Lesson 4: Find blogs that you love. Read them, comment on them, follow the comments that you enjoy on those blogs back to their own blogs and read and comment on those.

There are tons of ways to increase your readership, but the only way that I know how to do it is to find a community of blogs that you enjoy and join it. Leave hypnotic comments and
lure people back to your blog. Be patient. And write fantastic posts.

Oh, the whole fantastic posts thing? That's next week's lesson.

Recommended reading: Before I started blogging, I bought two books, Blogging for Dummies and No one Cares What You Had For Lunch. I read the first book cover to cover and took copious notes (I really hope that "copious" means "few"). The second book, I immediately misplaced, but I believe that I got the gist from the title. So I really recommend the Dummies book for a general overview and how-to.


Monday, July 6, 2009


John got an iPhone last week and our relationship is in deep peril. As is the future of our country.

He keeps forwarding email crap to me and I'm sure that the only reason that he does it is so that the ridiculous legend at the bottom, "sent from my iPhone", can mock me. He knows that I am insanely jealous and yet he seems to be unable to stop himself. I told him to disable it or I'd disable him, but so far he hasn't. Not only that, when I call him, this is how he responds:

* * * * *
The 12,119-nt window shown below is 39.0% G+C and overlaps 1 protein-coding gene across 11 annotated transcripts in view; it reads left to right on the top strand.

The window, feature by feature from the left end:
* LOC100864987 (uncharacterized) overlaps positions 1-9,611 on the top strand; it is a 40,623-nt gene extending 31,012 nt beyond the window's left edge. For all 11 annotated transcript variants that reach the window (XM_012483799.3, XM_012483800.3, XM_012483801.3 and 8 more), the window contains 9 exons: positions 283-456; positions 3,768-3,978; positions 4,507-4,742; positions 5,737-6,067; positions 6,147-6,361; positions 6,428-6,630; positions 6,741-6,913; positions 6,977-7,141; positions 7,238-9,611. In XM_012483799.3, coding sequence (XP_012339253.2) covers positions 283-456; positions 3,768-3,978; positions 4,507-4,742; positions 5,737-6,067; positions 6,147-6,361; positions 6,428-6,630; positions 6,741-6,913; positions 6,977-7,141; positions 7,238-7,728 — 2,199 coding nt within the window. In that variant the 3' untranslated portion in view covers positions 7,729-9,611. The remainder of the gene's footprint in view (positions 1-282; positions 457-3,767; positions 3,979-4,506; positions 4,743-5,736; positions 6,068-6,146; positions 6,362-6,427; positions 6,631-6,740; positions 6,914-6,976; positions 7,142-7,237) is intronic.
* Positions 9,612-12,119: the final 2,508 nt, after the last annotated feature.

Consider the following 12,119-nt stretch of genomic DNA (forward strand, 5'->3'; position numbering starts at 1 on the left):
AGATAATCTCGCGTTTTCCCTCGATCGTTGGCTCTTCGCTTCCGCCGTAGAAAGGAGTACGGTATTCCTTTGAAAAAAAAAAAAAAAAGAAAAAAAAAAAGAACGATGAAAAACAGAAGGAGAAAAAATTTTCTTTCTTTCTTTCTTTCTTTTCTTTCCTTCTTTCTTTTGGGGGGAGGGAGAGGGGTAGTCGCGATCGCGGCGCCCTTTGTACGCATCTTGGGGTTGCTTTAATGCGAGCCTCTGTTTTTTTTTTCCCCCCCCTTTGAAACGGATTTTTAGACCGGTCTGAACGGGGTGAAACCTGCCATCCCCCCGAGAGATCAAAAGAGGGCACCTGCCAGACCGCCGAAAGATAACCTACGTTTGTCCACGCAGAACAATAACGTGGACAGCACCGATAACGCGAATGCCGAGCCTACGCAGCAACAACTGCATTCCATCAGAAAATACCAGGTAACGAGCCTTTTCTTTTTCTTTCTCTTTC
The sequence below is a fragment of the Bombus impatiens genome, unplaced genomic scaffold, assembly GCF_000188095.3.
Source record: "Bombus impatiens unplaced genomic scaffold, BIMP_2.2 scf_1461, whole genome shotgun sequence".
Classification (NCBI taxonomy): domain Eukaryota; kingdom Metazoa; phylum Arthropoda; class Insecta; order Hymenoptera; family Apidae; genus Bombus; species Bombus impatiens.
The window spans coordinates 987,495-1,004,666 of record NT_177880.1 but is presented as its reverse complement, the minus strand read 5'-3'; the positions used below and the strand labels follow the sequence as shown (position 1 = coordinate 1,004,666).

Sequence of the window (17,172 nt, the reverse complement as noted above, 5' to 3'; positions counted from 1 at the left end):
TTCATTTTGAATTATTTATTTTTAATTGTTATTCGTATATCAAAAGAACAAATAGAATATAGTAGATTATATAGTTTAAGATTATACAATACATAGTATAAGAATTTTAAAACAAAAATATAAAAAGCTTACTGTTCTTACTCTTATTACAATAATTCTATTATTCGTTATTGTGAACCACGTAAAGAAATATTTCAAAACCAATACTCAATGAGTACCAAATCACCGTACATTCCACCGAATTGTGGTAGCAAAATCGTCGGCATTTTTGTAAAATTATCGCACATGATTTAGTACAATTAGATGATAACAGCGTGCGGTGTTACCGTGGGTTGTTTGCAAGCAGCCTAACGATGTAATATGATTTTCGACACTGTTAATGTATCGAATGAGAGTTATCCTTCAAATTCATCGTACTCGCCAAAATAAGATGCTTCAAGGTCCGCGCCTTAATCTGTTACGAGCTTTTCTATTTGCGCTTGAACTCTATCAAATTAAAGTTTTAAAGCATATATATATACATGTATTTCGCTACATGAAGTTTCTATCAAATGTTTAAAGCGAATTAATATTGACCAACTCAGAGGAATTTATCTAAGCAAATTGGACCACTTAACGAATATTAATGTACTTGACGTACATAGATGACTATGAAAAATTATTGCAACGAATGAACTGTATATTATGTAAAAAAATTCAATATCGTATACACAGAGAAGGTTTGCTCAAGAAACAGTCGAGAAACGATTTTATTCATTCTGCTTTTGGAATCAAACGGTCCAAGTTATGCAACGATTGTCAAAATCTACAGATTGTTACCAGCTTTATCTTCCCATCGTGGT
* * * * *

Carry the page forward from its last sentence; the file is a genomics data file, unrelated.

"Answered on my iPhone: Hello."
"Fuck you," I say.
"Insult received on my iPhone," he says.

He also told me that his iPhone gave him a handjob, but I totally doubt it.

I'm super intrigued by an application that he told me his boytoy has. It's called Grinder and it has a GPS system shpowing where you are and where other guys who are cruising for a hookup in your area. Like their exact location. So if you're in the Village in NYC, your screen looks like Tokyo at noon. (I'm assuming that Tokyo at noon is very crowded, but I'm not an expert in these things. Of course I could have said midtown Manhattan at noon or Times Square, half an hour before curtain time).